After more than an hour of a perfectly decent Superman origin story, the big problem with Man of Steel was its pulverizing 45-minute action climax in which cities are levelled, characters are flung like ragdolls across the screen, and the audience is bored into submission.
But it’s not only boring to watch two (presumably) immortal Gods trade blows for nearly an hour: it’s morally reprehensible to focus on their uneventful fisticuffs while hundreds of thousands of people are perishing around them in horrific 9/11 imagery.
Well, the awkwardly titled Batman v Superman: Dawn of Justice attempts to correct for that in a couple ways (on a side note, I’m glad they gave it that vague Justice League subtitle, ‘cause who wants to see a mere Batman versus Superman movie, anyway?)
Just the presence of Batman (portrayed by Ben Affleck) – a human character who we know might get hurt if he’s flung through a wall – lends the film some tangible stakes that are otherwise unavailable to a movie about aliens so powerful they can withstand a direct nuclear blast in outer space.
And not only were the critics dismayed by the destruction in Man of Steel, but so was Bruce Wayne, who opens this film as a fleck in the midst of it: as he watches WayneCorp sink into a billow of World Trade Center smoke and ash, the movie may still exploiting 9/11 destruction, but it is also making an attempt to confront it in real-life terms.
Batman has all the motivation he needs to take down the Man of Steel (Henry Cavill), after witnessing his actions level Metropolis. But instead of working towards that inevitable goal that the title gives away, he spends the first half of the movie tracking down a mysterious White Portuguese, for reasons that the filmmakers never bother to explain.
Still, Bats is the best thing the movie has to offer. Affleck’s persona is perfectly suited to the character, Jeremy Irons is a treat as Alfred, the closest thing this deadly serious movie gets to levity, and there are some nice, even subtle touches that add some color without drowning us in backstory, like references to The Joker, Robin, and others.
I like that Batman simply exists in this world, but doesn’t dominate it; he’s a vigilante operating in the shadows while Superman’s city-destroying antics take center stage. It’s an appropriate presentation of the character that wouldn’t be easy to pull off in a standalone Batman film.
Even billionaire playboy Bruce Wayne isn’t the tabloid darling we usually see, not with the presence of an even bigger fish: the even-richer Lex Luthor, played by Jesse Eisenberg as his characterization of The Social Network’s Mark Zuckerberg taken to an antisocial, power-mad extreme.
Director Zack Snyder borrows a lot from previous depictions of the Batman character – especially producer Christopher Nolan’s Dark Knight trilogy – to deliver a character we already know and don’t have to go through the usual setup with. It’s an approach I wish more superhero movies would take.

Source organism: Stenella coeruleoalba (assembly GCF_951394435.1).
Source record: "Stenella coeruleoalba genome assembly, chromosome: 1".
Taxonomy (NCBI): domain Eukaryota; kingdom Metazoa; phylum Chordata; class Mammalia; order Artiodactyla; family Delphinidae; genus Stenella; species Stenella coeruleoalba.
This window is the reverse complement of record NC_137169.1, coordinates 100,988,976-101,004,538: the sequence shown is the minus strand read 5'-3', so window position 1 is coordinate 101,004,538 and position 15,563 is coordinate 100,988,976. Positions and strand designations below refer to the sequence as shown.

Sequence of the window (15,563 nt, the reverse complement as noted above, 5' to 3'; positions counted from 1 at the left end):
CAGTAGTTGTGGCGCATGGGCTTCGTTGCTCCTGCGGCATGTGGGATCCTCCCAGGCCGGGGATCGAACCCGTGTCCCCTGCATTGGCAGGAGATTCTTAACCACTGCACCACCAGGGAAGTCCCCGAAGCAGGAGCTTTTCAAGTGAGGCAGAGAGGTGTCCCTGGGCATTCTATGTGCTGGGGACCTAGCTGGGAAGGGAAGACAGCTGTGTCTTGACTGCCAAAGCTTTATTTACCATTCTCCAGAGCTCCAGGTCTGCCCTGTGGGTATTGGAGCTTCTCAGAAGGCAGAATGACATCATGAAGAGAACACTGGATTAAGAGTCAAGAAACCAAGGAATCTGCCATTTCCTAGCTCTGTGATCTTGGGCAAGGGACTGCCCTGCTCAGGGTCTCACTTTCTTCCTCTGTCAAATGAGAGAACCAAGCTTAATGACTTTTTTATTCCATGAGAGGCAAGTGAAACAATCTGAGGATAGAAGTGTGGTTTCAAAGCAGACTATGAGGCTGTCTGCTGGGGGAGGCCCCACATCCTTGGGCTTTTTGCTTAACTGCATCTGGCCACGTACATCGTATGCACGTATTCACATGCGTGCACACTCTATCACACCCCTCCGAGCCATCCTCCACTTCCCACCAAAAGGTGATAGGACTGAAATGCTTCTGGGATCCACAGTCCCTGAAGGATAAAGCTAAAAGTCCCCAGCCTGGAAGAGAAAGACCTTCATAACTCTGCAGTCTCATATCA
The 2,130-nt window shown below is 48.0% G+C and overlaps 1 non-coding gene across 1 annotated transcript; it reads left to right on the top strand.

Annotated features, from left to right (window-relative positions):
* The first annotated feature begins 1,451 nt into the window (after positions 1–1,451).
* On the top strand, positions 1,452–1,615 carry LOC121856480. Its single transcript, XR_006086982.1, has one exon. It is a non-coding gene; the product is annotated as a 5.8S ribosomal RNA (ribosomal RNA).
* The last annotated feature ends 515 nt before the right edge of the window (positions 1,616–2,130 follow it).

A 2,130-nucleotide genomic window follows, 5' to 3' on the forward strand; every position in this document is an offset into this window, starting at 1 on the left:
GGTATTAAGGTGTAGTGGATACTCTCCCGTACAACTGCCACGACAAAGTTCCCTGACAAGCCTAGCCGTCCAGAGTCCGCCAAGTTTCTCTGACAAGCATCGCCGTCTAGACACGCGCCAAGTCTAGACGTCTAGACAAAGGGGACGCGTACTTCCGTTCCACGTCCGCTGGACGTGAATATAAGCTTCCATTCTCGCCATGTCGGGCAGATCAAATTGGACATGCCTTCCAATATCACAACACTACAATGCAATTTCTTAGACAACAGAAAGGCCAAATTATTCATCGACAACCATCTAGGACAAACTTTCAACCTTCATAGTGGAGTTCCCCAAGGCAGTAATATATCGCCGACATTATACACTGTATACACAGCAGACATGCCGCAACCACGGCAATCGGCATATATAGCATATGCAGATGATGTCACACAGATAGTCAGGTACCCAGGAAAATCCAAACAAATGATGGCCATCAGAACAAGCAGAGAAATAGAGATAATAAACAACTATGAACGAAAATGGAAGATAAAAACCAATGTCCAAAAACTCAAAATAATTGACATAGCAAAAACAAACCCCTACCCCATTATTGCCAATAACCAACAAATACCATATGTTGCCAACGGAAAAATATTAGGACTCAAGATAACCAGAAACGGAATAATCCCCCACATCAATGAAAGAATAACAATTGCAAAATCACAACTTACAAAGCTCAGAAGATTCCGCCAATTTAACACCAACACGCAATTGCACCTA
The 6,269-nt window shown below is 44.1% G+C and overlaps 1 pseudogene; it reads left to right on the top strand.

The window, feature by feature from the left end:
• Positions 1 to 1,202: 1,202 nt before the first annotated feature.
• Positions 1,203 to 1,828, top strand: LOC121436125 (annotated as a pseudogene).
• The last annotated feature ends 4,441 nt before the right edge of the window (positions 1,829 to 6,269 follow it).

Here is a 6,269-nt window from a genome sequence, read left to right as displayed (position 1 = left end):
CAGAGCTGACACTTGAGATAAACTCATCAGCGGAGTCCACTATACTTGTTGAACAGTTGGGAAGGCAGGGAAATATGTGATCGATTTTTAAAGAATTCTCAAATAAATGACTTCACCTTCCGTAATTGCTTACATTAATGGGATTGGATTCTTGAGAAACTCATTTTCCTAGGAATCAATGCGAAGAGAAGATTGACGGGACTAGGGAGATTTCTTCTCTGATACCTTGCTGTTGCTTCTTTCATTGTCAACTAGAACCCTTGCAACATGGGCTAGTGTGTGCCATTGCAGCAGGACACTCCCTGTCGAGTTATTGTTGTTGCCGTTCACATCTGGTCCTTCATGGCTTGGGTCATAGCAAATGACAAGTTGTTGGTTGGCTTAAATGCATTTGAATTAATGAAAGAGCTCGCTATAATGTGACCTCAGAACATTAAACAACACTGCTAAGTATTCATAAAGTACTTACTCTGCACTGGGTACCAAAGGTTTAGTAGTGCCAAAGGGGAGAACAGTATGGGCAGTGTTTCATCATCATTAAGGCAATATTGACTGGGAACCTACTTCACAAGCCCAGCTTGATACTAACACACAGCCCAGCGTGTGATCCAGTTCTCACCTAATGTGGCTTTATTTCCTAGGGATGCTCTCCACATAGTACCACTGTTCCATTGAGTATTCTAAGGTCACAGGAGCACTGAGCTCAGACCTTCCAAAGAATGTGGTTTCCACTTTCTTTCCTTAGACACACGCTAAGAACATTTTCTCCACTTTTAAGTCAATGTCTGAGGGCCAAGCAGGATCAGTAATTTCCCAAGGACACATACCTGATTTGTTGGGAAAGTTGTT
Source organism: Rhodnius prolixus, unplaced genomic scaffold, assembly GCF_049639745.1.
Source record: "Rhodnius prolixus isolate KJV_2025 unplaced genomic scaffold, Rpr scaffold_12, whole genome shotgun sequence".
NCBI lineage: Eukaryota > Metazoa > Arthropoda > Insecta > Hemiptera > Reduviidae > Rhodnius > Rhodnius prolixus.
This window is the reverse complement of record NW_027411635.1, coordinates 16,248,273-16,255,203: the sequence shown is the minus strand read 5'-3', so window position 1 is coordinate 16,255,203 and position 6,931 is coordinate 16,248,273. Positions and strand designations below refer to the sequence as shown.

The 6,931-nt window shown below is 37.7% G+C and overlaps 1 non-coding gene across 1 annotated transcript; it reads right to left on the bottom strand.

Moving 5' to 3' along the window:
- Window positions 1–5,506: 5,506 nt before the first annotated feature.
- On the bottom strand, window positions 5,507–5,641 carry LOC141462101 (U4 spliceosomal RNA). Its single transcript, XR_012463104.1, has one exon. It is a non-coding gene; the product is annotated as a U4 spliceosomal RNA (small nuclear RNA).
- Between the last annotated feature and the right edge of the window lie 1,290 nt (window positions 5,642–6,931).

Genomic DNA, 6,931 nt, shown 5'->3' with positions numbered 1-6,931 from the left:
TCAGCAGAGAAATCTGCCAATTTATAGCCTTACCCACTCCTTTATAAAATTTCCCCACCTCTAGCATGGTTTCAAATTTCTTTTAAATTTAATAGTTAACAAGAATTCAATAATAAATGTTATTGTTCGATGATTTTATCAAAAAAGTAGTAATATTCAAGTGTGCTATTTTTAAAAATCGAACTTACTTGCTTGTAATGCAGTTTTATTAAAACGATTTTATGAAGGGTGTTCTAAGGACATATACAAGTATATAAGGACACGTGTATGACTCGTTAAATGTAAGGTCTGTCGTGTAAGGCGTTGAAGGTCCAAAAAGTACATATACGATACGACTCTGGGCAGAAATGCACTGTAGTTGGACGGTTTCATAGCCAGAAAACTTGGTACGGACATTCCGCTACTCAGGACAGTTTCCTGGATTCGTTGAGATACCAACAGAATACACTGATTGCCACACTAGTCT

Batman isn’t the only one with an axe to grind against Supes: Luthor wants him out of the picture, too, though his motivations are a lot less clear; the movie seems to take for granted this classic rivalry, turning Luthor into a Joker-like maniac in the process.
Elsewhere, we get a continuation of the heavy-handed Last Temptation of Superman saga, as Kal-El questions his role as the savior of mankind. Cavill is perfect as both Superman and Clark Kent, but his soul-searching mountaintop revelations and heartfelt scenes of dialogue with Lois Lane (Amy Adams) can’t end soon enough.
Yet the film gives him almost nothing else to do. Laurence Fishburne, who makes for a great Perry White, is left with a subplot about Kent not turning in his sports story on time.
Oh, and then there’s Wonder Woman (Gal Gadot), who saunters around in elegant wear in every other scene before coming out in costume during the finale to lend a hand. Who is she? What has she been doing during the rest of the movie? These questions are left unanswered.
Gadot, by the way, looks great in the Wonder Woman getup (and all the other ones) but lacks the charisma or screen presence of her male co-stars. It might not be her fault: Snyder treats the iconic character as eye candy in the same way he depicted his heroines in Sucker Punch.
Batman v Superman also features African terrorists, Russian mafia, nods to future Justice Leaguers The Flash, Aquaman, and Cyborg, an alien autopsy, congressional Superman hearings, Kryptonite weaponry, dream sequences with flying insect-men and gothic gargoyles, spaceships, the Batmobile and Batwing, nuclear bombs, and a CGI monster that feels like it was borrowed from the Hobbit films.
You might be wondering about the story that involves all these elements. There isn’t one. Batman v Superman is a collection of striking scenes and imagery that has apparently been filmed without the benefit of a coherent screenplay to tie them together.
The movie does, briefly, live up to its title, though the finale – which audiences at a preview screening were asked not to reveal – is a big ol’ tease.
After the unpleasantness of Man of Steel’s city-levelling, the filmmakers seem aware of their faults but don’t appear to have learned from them, addressing the devastation in this movie with a choice few lines of dialogue like this one from a newscaster:
“Good thing downtown is being destroyed at night, when most people have gone home.”